Lovely old Louis Theroeauaux, or however you spell his name; lovely man with a nice face and a soothing voice and a friendly demeanor and he’s in a Nazi’s house or something. AKA: Yes I will watch that.
But as with many national treasures, you don’t often get the chance to talk directly to him, to ask the questions that have been simmering away on the top of your brain ever since you first saw him. What colour pants do you wear? Have you ever watched Love Island? WHAT IS YOUR INSIDE-LEG MEASUREMENT, LOUIS?
However, with the advent of Twitter, it’s made it a more digestible notion that yes, maybe one day, you might be able to engage with one of your heroes, especially when they do one of those ‘Q&A’ things. And guess the hell what? Louis Theroux has only gone and done one.
To celebrate the final part in his Dark States documentary series, he took to that Twitter to speak to his fans and answer all the important questions. Like, *sigh* what his favourite biscuit is:
Choco Leibniz. Excellent choice, Louis - we totally agree. Took you about 30 seconds to remember what they’re called, but the important thing is that you got there.
But thankfully, he was also asked some more important, interesting ones (although no inside-leg measurement answer, which is bullshit if you ask me), like how he maintains the balance between being an interviewer and a friend to his doc subjects:
“I’m not a friend, in the strict sense to the people I interview. I’m there as a journalist and I’m there to make a programme and they understand that. Clearly, emotions come into it and I attempt to be friendly and get to know the people, but I think there’s an understanding of what the nature of the transaction is.
“I don’t think they expect me to pop round for tea, months or years afterward. I do email some of the people that I’ve gotten to know over the years because I like to know what’s going on with them. They’re not turning up though and saying ‘Hey, can I stay with you. Let’s hang out’”
Or whether he has any tips for any budding documentarians out there:
“I think what has served me well and I do think it’s good advice for a journalist, is the idea that you choose subjects in which there’s some element of ethical grayness - an element of moral difficulty. Early on, I basically used to look for people who were doing something deeply questionable. The earlier segments I did on TV were about religious cults that felt the world was ending, members of the Ku Klux Klan and very out there gun enthusiasts - gun nuts.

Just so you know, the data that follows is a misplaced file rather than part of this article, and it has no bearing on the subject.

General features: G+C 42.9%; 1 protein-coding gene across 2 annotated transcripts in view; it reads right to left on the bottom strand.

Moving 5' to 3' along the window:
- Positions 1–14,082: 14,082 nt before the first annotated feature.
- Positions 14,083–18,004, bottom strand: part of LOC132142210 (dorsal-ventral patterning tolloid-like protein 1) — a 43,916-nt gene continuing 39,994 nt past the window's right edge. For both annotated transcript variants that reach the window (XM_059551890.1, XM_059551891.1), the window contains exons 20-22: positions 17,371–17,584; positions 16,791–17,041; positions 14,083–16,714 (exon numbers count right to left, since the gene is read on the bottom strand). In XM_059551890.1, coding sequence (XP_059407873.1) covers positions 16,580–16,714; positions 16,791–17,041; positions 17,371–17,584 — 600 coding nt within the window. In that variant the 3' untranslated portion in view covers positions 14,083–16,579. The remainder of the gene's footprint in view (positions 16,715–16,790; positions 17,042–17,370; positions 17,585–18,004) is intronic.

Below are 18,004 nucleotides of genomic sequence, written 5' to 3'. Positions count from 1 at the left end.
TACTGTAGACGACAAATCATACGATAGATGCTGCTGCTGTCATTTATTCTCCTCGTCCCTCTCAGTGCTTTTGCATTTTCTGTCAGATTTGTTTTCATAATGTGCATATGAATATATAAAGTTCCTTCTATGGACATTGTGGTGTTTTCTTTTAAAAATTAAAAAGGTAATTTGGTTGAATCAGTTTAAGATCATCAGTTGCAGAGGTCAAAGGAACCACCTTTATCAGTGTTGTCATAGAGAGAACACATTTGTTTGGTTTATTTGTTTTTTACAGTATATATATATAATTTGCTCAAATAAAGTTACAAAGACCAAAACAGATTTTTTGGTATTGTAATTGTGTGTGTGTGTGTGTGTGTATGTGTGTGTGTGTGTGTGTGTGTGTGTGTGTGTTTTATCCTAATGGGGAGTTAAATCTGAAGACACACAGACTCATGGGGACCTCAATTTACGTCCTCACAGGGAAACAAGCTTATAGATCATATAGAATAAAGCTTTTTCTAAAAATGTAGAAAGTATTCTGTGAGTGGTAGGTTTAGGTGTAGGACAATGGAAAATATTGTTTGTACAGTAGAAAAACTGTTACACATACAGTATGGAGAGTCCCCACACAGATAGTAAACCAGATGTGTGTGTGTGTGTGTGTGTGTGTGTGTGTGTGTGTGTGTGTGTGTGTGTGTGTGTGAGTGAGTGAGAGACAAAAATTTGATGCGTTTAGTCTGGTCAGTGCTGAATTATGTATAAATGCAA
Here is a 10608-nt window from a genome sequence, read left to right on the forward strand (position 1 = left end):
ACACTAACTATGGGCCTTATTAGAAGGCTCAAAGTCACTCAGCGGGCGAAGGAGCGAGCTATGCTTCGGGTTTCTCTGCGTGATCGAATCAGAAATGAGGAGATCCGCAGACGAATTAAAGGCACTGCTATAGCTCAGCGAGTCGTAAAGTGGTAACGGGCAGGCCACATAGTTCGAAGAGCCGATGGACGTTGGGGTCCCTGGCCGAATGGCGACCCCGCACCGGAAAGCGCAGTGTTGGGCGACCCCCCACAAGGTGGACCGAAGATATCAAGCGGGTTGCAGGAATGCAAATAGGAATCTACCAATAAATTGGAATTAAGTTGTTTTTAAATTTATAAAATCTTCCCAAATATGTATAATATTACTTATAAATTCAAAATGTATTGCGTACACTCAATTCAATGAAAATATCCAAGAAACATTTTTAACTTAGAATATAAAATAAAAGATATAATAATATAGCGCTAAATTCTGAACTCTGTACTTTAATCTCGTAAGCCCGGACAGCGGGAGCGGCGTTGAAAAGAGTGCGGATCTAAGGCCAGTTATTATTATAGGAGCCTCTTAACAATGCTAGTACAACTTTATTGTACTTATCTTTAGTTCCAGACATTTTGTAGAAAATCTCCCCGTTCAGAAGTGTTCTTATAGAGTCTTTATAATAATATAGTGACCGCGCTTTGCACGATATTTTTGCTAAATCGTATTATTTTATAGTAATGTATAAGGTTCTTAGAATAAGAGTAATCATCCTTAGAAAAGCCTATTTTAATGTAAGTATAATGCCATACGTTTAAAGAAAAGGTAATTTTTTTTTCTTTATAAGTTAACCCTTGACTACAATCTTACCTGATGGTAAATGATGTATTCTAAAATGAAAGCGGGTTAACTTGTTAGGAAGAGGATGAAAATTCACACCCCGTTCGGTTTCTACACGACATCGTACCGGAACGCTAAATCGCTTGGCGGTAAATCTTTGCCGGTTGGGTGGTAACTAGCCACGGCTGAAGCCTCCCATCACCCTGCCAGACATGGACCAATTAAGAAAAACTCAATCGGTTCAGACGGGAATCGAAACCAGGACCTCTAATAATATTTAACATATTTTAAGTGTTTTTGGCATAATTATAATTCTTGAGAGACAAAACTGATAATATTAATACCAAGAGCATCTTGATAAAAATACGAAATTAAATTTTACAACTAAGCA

“There’s something about being out of your element, forced into conflict and responding to it. It creates conflict and I respond to journalism and TV that has a sense of conflict. There’s nothing more boring than watching TV with people that agree with each other.”
He also gave advice on how he keeps his cool in the face of sometimes pretty disturbing scenes:
“I guess I’m a fairly self-composed person. I do think that you have to remember that I’m there to do a job and documenting extremes of life is part of the job. You know, as awful as it is, there’s a professional urge to document and to capture things on film. People often ask ’ why do you not intervene more?’ or ‘do you not feel an urge to shout and lose your temper?’ and the truth is, not really.
“As long as it’s adults in their right minds, doing whatever they’re doing, and they’re not attacking someone else, I let them get on with it and I film it.”
And what about his preferences for making harrowing stuff or the more light-hearted Weird Weekends-style japes?
“I’ve definitely evolved, and we as a production have evolved from doing the lighter stories. I’m still up for having fun in a programme. I enjoy those shows, the UFO one still makes me laugh! At the same time, when we start going the road of doing one of those lighter shows now, usually not always, we abandon it because it feels like we ask ourselves ‘Is there enough there?’ Can we get our teeth into this? Is there 60 minutes of revelation that we can achieve?’”
So that’s the ‘proper’ ones sorted, back to the biscuit brigade - here’s what he said when asked if he’d ever wear turtlenecks again:
So no, essentially. And what about his perfect superpower?
Louis Theroux wants to be able to give people who bump into him in the street electric shocks. Is that the most Louis Theroux answer in history? Yes it is, it absolutely is. It’s also the right answer.
What’s he have in his sausage sandwich?
Mustard Yes, correct answer again, Louis.
If you fancy checking out all his answers, then nip on over to Twitter and bang in #AskTheroux for a nice couple of minutes with the man himself. In retrospect, obviously, he’s not online anymore. Your vote may not be counted and you still may be charged.